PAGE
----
Kerry: Iran nuke talks ‘could go either way’

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Secretary of State John Kerry said on Sunday that ongoing talks over Iran’s nuclear program are hovering between success and failure.

“At this point, negotiations could go either way,” Kerry said, according to media reports.

“We have difficult issues to resolve,” he told reporters in Vienna.

“If hard choices get made in the next couple of days and made quickly, we could get an agreement this week,” Kerry added. “But if they are not made, we will not.”

{mosads}Kerry’s remarks come as the U.S. and its allies are racing to meet a final deadline on Tuesday for a lasting accord.

Britain, China, France, Germany and Russia are aiding the U.S. in the diplomatic wrangling with Iran over its nuclear energy program.

Reports emerged on Saturday morning that both sides had tentatively resolved issues over economic sanctions relief.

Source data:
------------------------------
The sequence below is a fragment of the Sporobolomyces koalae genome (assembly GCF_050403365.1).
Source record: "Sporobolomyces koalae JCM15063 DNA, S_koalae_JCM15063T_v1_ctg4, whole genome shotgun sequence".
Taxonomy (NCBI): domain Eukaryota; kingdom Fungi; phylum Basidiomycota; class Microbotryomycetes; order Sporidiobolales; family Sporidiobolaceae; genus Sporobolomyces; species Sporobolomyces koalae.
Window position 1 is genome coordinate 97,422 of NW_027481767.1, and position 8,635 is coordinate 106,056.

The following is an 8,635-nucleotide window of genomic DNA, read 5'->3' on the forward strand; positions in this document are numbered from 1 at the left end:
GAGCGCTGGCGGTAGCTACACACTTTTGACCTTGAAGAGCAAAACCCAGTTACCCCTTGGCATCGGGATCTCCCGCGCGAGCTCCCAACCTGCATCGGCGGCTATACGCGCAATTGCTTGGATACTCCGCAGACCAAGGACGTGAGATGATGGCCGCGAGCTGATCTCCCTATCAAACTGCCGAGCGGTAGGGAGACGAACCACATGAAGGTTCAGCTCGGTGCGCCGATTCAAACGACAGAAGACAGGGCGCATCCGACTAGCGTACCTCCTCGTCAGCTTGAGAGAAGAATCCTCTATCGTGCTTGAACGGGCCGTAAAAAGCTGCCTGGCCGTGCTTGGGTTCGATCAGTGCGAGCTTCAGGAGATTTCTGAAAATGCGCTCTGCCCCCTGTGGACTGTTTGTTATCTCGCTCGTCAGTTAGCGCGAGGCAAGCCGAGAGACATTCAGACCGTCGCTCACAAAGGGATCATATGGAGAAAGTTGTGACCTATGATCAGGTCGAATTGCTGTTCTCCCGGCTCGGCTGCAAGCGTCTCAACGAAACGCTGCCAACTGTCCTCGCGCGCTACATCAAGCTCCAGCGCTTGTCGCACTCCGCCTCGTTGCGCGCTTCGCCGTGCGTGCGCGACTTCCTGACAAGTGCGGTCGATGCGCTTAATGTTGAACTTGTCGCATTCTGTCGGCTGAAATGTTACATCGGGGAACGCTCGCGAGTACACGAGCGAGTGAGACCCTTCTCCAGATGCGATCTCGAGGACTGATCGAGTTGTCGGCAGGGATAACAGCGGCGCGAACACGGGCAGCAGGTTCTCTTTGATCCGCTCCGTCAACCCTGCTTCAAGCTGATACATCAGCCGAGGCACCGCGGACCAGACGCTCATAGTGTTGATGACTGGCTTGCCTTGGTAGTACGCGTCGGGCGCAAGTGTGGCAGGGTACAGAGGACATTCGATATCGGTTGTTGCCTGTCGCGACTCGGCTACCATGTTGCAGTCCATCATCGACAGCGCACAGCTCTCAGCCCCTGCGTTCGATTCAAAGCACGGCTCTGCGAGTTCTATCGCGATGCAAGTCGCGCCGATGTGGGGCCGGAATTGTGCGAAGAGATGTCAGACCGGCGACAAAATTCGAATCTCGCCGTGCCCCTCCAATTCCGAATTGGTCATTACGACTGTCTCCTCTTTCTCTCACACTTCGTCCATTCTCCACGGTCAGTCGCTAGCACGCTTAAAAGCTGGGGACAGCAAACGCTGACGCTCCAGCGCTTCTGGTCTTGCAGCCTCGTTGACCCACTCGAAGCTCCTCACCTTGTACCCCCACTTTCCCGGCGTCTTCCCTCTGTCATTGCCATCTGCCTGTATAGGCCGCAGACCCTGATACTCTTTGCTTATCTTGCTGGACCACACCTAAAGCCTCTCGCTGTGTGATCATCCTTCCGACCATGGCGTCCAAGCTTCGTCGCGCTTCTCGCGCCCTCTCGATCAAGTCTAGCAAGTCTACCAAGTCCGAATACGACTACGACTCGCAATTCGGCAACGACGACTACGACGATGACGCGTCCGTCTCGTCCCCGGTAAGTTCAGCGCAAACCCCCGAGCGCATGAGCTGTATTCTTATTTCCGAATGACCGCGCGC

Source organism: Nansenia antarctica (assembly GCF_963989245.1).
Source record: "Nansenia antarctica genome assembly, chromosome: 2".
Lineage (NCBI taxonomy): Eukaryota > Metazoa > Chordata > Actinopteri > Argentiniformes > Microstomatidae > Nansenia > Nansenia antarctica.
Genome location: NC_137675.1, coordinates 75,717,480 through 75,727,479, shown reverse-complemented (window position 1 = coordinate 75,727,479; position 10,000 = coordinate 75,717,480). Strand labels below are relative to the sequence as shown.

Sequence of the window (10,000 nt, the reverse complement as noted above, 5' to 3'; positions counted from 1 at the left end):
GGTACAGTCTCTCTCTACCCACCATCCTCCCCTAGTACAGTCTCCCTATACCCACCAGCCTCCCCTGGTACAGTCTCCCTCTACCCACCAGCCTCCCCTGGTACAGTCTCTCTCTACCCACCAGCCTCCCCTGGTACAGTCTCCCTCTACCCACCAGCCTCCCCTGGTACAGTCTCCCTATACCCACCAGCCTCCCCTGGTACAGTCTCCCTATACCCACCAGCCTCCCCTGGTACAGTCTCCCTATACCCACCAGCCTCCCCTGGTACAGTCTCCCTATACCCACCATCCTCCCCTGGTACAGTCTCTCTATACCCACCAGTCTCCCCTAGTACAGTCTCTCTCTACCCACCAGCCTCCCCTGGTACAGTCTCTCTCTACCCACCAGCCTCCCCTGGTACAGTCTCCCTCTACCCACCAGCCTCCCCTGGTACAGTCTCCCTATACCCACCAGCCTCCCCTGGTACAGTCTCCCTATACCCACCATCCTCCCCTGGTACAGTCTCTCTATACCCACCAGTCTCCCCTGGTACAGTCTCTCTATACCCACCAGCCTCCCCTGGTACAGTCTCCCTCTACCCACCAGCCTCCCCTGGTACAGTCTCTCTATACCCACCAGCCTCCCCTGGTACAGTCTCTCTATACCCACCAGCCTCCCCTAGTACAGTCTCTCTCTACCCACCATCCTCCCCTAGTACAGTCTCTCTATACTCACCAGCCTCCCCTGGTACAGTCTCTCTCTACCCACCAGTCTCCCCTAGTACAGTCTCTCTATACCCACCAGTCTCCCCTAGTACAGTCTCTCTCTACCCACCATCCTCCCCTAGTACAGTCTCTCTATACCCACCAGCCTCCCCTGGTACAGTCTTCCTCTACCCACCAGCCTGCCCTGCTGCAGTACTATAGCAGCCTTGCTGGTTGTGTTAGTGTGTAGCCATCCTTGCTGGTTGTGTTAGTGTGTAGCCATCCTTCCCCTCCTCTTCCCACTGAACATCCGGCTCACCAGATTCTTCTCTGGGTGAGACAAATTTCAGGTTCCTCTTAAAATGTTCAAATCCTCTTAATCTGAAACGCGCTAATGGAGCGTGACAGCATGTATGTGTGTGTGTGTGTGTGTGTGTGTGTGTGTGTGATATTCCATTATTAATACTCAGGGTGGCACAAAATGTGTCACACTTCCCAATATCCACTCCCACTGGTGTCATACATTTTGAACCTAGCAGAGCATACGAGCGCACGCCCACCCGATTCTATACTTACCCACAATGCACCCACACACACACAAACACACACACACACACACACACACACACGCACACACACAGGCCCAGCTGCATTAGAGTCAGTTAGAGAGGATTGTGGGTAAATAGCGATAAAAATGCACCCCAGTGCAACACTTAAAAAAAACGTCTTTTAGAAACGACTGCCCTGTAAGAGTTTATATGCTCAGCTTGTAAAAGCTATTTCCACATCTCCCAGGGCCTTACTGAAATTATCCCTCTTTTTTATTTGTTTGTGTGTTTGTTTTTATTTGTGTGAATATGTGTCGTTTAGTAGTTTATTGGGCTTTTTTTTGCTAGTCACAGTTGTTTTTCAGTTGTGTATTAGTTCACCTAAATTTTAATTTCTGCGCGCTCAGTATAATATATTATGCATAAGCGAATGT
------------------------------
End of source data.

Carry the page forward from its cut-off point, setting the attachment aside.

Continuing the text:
Other concerns include what access Iran grants atomic energy inspectors and how much of its military work on nuclear weapons is revealed publicly.

President Obama is hoping Iran will slow or stop its pursuit of a nuclear arsenal in exchange for lifted sanctions.

Ayatollah Ali Khamenei, Iran’s supreme leader, has called for immediate sanctions relief following a final deal.

The U.S. and its allies, meanwhile, want to ensure Iran is abiding by its promises before removing financial penalties against its economy.

Iranian Foreign Minister Mohammad Javad Zarif released a video message on Friday arguing that a definitive pact is nearly in reach.

Obama announced a “historic” framework agreement between the West and Iran in April. He has long argued diplomacy is the best means for preventing an Iranian nuclear bomb.

Israeli Prime Minister Benjamin Netanyahu and Republican critics have countered that Iran has violated trust on similar agreements in the past.

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